There are many contributors to the explosion of technology around the globe. But one of the most important is the concept of virtualization, which involves using software to emulate computer hardware. Virtualization radically transformed traditional computing by making it possible to run a wide variety of software-created ‘virtual machines’ on one computer. There are huge benefits to scalability and creativity, since virtualization allows many different operating systems to run on one piece of hardware.
“It has become the industry standard, to the point where people may not realize how much they are using a virtual environment,” said TDK Chief Technology Officer Mark Henman. “An example is a small business with a decent sized server. If they have specialized applications that need different operating systems, virtualization software allows them to run on the same machine.”
How Virtualization Works
Virtualization software, also known as a hypervisor, allows multiple operating systems to run on the hardware of a single computer. Each of these operating system installations is known as a virtual machine. The hardware resources available to each virtual machine are managed by the hypervisor, which ensures that the virtual machines do not conflict with each other. Sometimes the hypervisor is also referred to as the virtualization layer. This layer can either sit directly on top of the hardware, or it can run as an application in a native operating system like Windows, Linux or MacOS.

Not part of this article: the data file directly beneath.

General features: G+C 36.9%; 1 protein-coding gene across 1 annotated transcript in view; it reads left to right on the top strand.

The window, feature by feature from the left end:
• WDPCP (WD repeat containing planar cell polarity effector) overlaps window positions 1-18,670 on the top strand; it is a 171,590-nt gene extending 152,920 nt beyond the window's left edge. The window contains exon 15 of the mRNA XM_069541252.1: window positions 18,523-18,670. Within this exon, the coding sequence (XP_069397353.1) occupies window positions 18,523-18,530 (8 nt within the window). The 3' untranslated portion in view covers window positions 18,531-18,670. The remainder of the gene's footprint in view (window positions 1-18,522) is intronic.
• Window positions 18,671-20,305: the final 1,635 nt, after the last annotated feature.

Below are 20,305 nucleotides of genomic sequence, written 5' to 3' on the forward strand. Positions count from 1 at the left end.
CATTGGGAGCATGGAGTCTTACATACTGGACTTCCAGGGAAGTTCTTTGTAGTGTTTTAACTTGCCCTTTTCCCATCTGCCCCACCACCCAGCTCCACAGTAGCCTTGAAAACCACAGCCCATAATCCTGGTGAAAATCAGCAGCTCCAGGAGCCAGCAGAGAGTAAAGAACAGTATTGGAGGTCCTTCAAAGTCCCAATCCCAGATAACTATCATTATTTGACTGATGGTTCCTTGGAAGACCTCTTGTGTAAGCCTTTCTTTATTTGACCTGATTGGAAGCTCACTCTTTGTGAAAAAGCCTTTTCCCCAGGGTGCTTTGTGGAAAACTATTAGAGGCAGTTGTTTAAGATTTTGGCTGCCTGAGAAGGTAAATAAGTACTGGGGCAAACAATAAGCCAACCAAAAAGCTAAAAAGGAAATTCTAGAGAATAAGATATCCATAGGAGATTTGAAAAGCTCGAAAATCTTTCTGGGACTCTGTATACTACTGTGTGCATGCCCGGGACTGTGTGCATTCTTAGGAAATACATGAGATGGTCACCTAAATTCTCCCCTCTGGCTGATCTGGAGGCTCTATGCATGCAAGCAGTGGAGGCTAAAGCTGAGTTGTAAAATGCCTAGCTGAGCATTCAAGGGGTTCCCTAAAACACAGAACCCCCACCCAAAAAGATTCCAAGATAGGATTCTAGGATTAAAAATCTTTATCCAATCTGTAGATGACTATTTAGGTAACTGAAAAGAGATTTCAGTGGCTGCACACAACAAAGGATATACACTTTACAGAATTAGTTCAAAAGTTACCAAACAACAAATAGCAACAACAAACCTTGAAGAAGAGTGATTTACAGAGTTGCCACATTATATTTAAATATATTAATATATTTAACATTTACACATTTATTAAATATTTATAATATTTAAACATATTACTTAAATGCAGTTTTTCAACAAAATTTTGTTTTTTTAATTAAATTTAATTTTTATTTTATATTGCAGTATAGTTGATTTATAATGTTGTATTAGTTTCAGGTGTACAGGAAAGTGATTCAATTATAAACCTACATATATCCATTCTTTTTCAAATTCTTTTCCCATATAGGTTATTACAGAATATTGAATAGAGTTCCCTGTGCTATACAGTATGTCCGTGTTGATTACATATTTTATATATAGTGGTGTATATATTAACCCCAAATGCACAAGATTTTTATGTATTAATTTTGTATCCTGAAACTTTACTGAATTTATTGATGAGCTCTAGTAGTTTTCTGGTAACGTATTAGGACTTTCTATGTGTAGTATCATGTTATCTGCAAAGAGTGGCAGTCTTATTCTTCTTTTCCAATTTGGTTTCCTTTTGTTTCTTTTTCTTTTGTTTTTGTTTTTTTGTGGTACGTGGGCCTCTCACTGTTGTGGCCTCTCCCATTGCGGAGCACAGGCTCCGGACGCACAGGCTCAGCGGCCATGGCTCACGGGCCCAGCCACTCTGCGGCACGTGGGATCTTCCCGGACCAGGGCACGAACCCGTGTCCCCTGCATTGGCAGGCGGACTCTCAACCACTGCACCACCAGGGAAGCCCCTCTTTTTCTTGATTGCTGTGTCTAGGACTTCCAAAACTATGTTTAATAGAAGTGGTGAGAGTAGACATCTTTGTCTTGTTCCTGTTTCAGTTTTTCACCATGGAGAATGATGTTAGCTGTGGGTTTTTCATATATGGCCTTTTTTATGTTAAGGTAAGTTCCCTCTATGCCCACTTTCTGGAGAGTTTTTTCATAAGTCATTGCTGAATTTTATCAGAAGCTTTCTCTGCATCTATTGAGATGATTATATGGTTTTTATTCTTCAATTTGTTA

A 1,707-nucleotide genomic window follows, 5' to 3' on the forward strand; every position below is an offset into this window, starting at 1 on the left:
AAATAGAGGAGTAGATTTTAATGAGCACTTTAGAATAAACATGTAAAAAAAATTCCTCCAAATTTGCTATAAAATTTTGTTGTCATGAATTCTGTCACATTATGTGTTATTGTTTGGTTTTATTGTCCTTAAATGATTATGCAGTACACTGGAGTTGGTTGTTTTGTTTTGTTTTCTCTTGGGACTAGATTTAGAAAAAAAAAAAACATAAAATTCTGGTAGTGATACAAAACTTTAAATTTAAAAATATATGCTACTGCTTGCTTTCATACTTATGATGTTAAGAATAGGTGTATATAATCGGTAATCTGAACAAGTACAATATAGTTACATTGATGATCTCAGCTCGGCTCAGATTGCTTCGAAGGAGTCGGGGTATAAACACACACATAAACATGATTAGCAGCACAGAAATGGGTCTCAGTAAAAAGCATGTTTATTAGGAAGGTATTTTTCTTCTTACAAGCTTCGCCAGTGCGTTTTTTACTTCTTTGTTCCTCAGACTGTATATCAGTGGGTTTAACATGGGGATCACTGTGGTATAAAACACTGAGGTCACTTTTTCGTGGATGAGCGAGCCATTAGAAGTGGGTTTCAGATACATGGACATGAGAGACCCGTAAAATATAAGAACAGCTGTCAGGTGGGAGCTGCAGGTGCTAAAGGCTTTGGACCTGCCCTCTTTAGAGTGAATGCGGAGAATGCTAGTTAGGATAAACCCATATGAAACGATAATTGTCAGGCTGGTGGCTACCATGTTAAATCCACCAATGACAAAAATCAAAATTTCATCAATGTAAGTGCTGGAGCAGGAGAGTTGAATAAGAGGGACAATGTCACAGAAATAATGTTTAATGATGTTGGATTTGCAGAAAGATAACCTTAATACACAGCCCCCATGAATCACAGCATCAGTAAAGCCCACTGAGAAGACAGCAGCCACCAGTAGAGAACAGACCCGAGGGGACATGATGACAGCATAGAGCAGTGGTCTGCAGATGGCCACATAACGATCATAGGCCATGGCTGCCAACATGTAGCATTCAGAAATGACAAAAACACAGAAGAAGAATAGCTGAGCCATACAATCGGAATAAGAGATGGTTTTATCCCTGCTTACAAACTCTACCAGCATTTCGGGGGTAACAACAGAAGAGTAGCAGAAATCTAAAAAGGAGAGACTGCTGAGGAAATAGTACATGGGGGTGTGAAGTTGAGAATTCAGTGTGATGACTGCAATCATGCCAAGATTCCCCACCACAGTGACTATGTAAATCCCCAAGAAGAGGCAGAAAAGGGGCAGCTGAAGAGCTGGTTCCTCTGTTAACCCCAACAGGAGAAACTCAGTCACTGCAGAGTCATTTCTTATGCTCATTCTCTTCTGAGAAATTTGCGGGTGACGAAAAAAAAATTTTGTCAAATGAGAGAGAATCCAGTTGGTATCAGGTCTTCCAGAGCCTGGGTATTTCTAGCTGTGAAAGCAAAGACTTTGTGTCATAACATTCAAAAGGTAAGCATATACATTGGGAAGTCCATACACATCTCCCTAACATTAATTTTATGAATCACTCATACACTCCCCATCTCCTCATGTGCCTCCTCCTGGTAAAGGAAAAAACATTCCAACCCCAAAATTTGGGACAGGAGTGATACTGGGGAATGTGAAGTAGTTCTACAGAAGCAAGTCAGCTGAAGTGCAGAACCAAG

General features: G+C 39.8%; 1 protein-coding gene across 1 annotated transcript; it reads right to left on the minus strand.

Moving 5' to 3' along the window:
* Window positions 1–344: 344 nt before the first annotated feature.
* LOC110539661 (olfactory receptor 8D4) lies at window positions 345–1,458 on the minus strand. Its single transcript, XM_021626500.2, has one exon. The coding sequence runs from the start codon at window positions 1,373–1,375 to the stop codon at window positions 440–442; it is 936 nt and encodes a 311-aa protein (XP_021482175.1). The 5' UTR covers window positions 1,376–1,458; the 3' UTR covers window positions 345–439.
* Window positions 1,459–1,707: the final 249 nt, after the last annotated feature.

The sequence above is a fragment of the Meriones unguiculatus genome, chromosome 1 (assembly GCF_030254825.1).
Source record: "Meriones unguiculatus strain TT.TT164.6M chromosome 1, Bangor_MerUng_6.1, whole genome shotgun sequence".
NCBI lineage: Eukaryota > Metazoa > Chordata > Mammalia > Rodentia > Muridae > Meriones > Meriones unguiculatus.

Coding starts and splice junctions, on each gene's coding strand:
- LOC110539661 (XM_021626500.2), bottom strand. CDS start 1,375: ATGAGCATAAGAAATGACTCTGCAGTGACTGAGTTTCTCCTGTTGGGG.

“If you are buying hardware to dedicate to virtualization, with everything sub-divided into virtual machines, using a thin virtualization operating system is going to be your best bet,” Henman said. “You are essentially running a machine with in a machine. Each virtual machine is then dedicated to a task. It uses whatever operating system is most appropriate and whatever software is most appropriate. But its isolated and dedicated for security benefits,” Henman said.
There is a wide array of reasons to use virtualization. Most computers simply do not utilize all the resources available to them, which is the most common reason it is used. It is true that virtual machines are inherently slightly less efficient than accessing a real machine directly. This is because the virtualization layer does require a small amount of overhead. If the layer rests on a native operating system, that also requires overhead. However, that overhead is typically more than made up for by the hypervisor’s ability to efficiently allocate unused resources to all the virtual machines it manages.
“The hypervisor is a resource manager that slices and allocates the CPU cores, memory, disk space, network and other resources. It partitions the available resources, subdividing a larger machine into smaller ones,” Henman said. “The layer itself takes a few percent or so of the computer’s resources to operate. If you need 100 percent of a machine’s resources to run applications, you will not want to go with a virtual machine.”
Since virtualization allows for a more efficient use of unused computing resources, it can often result in lowering the required number of physical servers. This not only saves in the direct cost of hardware purchasing, it lowers physical maintenance costs as well. Fewer servers also result in increased energy efficiency.